#3: Over-Emphasizing Salient Features

I wrote at length about this concept earlier, but here’s the quick version: When puny humans are asked to justify a decision, we tend to focus on the most salient or plausible explanations and then give them too much weight. To repeat my example from the previous article: if asked to explain why you favor Red Dead Redemption for the Best Action Game of the 2010, you may think about what should be included in the checklist for evaluating an action game, come up with “the weapons,” and then feel compelled to award or take away credit for how the game’s weapons feel and work. The problem is, the most salient and plausible factors may not be the ones that are really responsible for how much you enjoy the game. The weapons in Red Dead Redemption are largely unremarkable –the game’s appeal lies almost entirely in other areas and any weight given to how cool the weapons are is inappropriate at best.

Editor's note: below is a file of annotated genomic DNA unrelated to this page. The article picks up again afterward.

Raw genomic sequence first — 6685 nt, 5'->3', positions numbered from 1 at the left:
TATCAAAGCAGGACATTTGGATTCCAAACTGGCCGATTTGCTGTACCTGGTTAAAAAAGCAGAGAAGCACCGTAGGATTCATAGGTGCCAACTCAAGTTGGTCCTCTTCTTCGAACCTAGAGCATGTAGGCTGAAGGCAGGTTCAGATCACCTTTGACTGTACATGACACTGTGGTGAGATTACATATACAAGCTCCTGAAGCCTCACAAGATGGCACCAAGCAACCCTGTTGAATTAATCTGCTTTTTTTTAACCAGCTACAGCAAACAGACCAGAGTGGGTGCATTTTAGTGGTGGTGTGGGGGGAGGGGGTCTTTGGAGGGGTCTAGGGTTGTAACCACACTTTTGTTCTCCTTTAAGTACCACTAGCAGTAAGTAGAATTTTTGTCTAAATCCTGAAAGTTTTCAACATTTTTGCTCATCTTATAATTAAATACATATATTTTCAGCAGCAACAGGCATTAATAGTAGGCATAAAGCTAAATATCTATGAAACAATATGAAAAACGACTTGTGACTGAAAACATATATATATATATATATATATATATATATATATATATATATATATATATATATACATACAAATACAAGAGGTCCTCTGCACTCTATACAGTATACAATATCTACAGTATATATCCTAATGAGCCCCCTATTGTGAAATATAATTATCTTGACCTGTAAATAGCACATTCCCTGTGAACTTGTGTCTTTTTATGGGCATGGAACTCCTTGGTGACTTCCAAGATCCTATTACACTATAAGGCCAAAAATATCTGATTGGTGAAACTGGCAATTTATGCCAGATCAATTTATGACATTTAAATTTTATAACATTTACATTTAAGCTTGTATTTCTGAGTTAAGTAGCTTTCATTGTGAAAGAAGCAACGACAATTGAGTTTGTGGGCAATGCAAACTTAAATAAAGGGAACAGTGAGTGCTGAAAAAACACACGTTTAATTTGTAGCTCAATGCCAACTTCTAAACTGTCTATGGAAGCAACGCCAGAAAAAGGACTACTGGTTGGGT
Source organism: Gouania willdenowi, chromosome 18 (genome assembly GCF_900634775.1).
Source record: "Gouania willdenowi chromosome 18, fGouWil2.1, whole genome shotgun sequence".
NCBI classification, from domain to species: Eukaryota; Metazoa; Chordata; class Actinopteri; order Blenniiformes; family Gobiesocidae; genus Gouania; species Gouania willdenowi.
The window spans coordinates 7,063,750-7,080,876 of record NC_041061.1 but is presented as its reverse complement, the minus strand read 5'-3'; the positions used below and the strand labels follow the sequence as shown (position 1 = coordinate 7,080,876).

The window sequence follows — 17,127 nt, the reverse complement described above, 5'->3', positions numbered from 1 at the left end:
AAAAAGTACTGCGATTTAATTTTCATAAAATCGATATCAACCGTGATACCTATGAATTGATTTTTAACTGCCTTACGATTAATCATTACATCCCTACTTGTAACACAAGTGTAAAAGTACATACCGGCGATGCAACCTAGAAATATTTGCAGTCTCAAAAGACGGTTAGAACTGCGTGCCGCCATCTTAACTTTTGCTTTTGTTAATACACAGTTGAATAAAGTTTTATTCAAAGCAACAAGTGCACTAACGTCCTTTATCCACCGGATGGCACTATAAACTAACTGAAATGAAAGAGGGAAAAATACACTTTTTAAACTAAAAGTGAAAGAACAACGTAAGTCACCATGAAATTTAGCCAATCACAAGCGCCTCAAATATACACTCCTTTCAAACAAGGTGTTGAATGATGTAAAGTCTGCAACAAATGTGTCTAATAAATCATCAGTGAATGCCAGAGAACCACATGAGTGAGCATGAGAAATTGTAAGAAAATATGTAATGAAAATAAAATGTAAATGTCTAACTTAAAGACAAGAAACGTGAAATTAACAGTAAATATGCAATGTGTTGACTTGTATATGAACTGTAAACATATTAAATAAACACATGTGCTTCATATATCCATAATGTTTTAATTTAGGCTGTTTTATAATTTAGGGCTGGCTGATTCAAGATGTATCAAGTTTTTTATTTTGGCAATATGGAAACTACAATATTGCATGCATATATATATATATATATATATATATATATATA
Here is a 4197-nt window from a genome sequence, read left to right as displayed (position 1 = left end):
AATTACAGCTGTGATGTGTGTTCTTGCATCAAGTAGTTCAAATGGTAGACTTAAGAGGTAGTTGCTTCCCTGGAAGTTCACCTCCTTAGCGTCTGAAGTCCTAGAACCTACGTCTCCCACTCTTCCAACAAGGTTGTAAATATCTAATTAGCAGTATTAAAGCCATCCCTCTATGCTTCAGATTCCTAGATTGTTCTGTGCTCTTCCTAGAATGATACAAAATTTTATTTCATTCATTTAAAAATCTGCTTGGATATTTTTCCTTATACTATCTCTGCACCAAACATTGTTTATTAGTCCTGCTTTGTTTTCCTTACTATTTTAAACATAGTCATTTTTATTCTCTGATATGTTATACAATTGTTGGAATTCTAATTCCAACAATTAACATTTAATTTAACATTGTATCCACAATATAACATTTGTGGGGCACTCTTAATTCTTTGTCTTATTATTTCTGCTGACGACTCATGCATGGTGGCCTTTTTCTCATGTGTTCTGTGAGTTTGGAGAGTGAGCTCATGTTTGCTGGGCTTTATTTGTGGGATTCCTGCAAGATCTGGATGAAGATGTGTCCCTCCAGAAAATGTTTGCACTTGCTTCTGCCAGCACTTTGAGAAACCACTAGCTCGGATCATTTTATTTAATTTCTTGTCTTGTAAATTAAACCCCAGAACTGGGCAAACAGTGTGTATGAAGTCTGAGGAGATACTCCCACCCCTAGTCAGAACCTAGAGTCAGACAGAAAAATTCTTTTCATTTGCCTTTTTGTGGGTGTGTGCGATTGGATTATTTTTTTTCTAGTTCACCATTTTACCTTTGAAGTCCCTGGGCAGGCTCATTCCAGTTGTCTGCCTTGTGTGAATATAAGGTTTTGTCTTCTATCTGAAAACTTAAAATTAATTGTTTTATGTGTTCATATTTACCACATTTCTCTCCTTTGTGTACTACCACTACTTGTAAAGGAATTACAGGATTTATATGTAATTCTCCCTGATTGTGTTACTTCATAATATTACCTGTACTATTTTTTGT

This gun is irrelevant. Ignore this gun.

I keep seeing this come up in GotY discussions because professional game enthusiasts4 tend to hate using vague, worn out descriptors like “fun” or “awesome” or “polished” even though those words may be perfectly appropriate if a bit mundane. But these Internet auteurs are determined to have something more descriptive to say, so they cast about for something else and end up falling for the trap described above.

#2: Social Proof and Groupthink